LeVar Burton shares his journey at Lead 3.0

The 2017 Lead 3.0 Symposium in Redondo Beach featured a special keynote luncheon this year. A conversation between EdSurge CEO Betsy Corcoran and actor and education champion LeVar Burton was a highlight for many attendees.

Corcoran began the interview with questions about Burton’s life before he was an actor. He talked about the importance of his mother’s encouragement to read and her life as an educator. He discussed his early interest in the priesthood before realizing that there was incredible power in performing the storytelling that is a part of the job.

Burton referred to “Roots,” the seminal TV mini-series in which he starred, and talked about the way he watched the difference that story was able to make.

“It had the power to change minds… It had the power to shape consciousness,” he said.

Roots debuted in 1977, kickstarting a career that has spanned decades and touched countless lives. Burton also held starring roles on “Star Trek: The Next Generation” and was the host and executive producer of “Reading Rainbow” starting in 1983. The show ran for 23 seasons, one of the longest running children’s programs on PBS. The series won a Peabody Award and 26 Emmy awards.

The politics of representation was addressed directly, as Burton described the impact on him when he was younger of the original “Star Trek” series’ casting of a prominent Black character. He talked about the value of being able to look to a futuristic program and see some piece of himself reflected there; to know that the future held a place for him.

Corcoran steered the conversation toward the politics of education, highlighting the currently prominent issue of voucher systems. Burton, who attended a private parochial school, was resolute in his opinions. He stated matter-of-factly, “Vouchers, in an environment where vouchers work, offers a choice to families. I believe that (private school) is a luxury that should not be reserved for a certain class; a certain stratum of society,” he said. “If we’re going to use vouchers to suck up all of the resources and still leave those at the bottom of the ladder behind, then that’s just purely wrong. It’s just flat wrong in my opinion.”

Corcoran announced that Burton was thinking of touring schools.

“I want to get in the classroom,” he said. Immediately hands shot up and invitations were shouted to him from the back of the room. Smiling, he said that his goal with the project, slated to begin sometime next year, is to talk to teachers utilizing his company’s product and to hear what they want for their students and what may be preventing them from achieving those goals. “I want to use, as best as I am able, the agency of my celebrity to do what I can to help bridge that gap,” he said.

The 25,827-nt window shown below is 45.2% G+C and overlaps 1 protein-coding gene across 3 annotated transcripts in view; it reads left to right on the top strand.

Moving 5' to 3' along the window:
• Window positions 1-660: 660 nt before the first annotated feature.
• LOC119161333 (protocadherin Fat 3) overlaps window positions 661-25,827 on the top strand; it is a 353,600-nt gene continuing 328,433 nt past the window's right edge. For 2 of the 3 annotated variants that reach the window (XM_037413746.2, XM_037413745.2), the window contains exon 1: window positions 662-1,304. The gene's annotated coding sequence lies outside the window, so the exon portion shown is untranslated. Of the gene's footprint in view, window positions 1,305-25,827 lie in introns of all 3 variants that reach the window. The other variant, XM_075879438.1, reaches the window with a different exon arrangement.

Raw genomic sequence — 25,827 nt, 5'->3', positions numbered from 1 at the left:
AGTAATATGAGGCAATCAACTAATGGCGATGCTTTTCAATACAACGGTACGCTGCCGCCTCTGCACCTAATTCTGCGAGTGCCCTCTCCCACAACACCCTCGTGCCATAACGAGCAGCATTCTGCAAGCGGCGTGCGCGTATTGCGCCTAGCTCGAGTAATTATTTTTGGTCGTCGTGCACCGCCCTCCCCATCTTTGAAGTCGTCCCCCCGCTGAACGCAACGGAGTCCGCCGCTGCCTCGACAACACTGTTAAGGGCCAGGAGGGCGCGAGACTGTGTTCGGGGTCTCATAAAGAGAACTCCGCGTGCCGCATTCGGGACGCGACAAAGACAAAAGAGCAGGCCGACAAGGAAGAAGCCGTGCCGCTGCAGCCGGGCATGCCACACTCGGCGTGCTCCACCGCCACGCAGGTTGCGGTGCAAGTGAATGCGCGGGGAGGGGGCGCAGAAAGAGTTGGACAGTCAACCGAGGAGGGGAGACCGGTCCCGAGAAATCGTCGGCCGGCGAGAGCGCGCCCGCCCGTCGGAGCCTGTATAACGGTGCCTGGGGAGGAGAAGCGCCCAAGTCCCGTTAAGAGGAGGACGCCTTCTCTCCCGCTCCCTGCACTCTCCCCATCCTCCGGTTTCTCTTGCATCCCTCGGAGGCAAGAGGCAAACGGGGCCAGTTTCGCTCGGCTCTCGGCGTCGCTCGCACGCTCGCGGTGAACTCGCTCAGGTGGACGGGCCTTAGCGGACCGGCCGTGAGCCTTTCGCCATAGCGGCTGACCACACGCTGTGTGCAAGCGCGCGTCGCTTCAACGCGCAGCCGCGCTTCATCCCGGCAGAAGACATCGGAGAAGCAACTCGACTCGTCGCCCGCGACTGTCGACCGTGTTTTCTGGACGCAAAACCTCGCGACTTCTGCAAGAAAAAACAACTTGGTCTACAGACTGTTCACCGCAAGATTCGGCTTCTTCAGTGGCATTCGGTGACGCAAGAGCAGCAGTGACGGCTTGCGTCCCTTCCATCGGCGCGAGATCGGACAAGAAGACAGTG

The conversation grew somber again as Corcoran displayed Burton’s recently penned children’s book titled “The Rhino Who Swallowed a Storm.”

“What I love about this book is that it doesn’t pretend that bad things don’t happen, but it talks about how to process, how to deal with them,” she said.

Burton responded with stories about his friendship with Fred Rogers, and his own grief, and what it meant to him that during a mass shooting that was on the news, Mr. Rogers was no longer able to explain to children how to handle their grief in an age appropriate way.

When Reading Rainbow ended in 2009, Burton formed RRKIDZ with his business partner Max Wolfe, which reconceived “Reading Rainbow” as a “skybrary” offering a library of books, videos and games for the web, iPad, and Kindle Fire as part of a campaign to bring a passion for reading to every child in every classroom.

“I thought, let’s give teachers a tool designed specifically for them,” Burton said. “When we began the journey to reinvent Reading Rainbow in the digital realm and not bring it back to TV, I did not know how hard the journey would be. Neither did I know how delicate it is to take a chance like that … it could have gone horribly wrong. What got us through was the team. I work with a phenomenal group of people who are supremely dedicated to this mission and are at the company because they want to make a difference in the lives of children…that makes all the difference in the world.”

When asked as a final question, what was next for him, Burton’s answer was characteristically genuine.

“I don’t know,” he replied. “I have no idea what the next chapter is, but my goal is to be part of the process, to stay engaged and healthy and passionate to be in the game.”

The Lead 3.0 Symposium is a collaborative effort of ACSA, CUE and Technology Information Center for Administrative Leadership. To learn more about Lead 3.0, go to www.lead3.org. For more about CUE, go to www.cue.org/about. For info in TICAL, go to www.portical.org.

Related News

More News

New awards platform a success, thanks to ACSA region leaders
Read More

ACSA endorses Marshall Tuck for State Superintendent of Public Instruction
Read More

Budget proposal includes full LCFF implementation
Read More

From the President: Happiness, health and living mindfully
Read More

Member Resources: Strike preparation assistance is available now
Read More

Ed Trust-West launches fellowship to elevate key education equity thought leaders
Read More

SBE adopts inclusive textbooks
Read More